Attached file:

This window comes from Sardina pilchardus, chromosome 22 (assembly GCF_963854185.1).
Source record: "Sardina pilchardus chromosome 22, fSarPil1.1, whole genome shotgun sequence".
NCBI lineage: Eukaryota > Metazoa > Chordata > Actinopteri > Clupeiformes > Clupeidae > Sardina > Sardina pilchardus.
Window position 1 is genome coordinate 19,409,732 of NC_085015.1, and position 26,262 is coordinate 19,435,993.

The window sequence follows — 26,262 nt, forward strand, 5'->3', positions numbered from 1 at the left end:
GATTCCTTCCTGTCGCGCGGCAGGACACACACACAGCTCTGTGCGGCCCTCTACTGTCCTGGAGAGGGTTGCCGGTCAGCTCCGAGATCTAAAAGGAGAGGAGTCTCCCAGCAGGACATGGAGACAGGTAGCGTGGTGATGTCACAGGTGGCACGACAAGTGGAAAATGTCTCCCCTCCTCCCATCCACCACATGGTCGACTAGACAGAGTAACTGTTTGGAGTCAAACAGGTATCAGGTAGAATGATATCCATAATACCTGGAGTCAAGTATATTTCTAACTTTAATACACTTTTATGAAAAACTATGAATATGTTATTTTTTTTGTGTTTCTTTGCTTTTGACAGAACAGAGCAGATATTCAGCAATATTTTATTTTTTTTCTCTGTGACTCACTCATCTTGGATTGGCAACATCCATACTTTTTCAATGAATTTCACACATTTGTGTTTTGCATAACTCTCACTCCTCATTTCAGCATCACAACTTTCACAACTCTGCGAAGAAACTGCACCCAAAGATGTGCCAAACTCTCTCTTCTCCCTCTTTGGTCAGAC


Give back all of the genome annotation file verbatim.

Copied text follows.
This window comes from Sardina pilchardus, chromosome 22 (assembly GCF_963854185.1).
Source record: "Sardina pilchardus chromosome 22, fSarPil1.1, whole genome shotgun sequence".
NCBI lineage: Eukaryota > Metazoa > Chordata > Actinopteri > Clupeiformes > Clupeidae > Sardina > Sardina pilchardus.
Window position 1 is genome coordinate 19,409,732 of NC_085015.1, and position 26,262 is coordinate 19,435,993.

The window sequence follows — 26,262 nt, forward strand, 5'->3', positions numbered from 1 at the left end:
GATTCCTTCCTGTCGCGCGGCAGGACACACACACAGCTCTGTGCGGCCCTCTACTGTCCTGGAGAGGGTTGCCGGTCAGCTCCGAGATCTAAAAGGAGAGGAGTCTCCCAGCAGGACATGGAGACAGGTAGCGTGGTGATGTCACAGGTGGCACGACAAGTGGAAAATGTCTCCCCTCCTCCCATCCACCACATGGTCGACTAGACAGAGTAACTGTTTGGAGTCAAACAGGTATCAGGTAGAATGATATCCATAATACCTGGAGTCAAGTATATTTCTAACTTTAATACACTTTTATGAAAAACTATGAATATGTTATTTTTTTTGTGTTTCTTTGCTTTTGACAGAACAGAGCAGATATTCAGCAATATTTTATTTTTTTTCTCTGTGACTCACTCATCTTGGATTGGCAACATCCATACTTTTTCAATGAATTTCACACATTTGTGTTTTGCATAACTCTCACTCCTCATTTCAGCATCACAACTTTCACAACTCTGCGAAGAAACTGCACCCAAAGATGTGCCAAACTCTCTCTTCTCCCTCTTTGGTCAGAC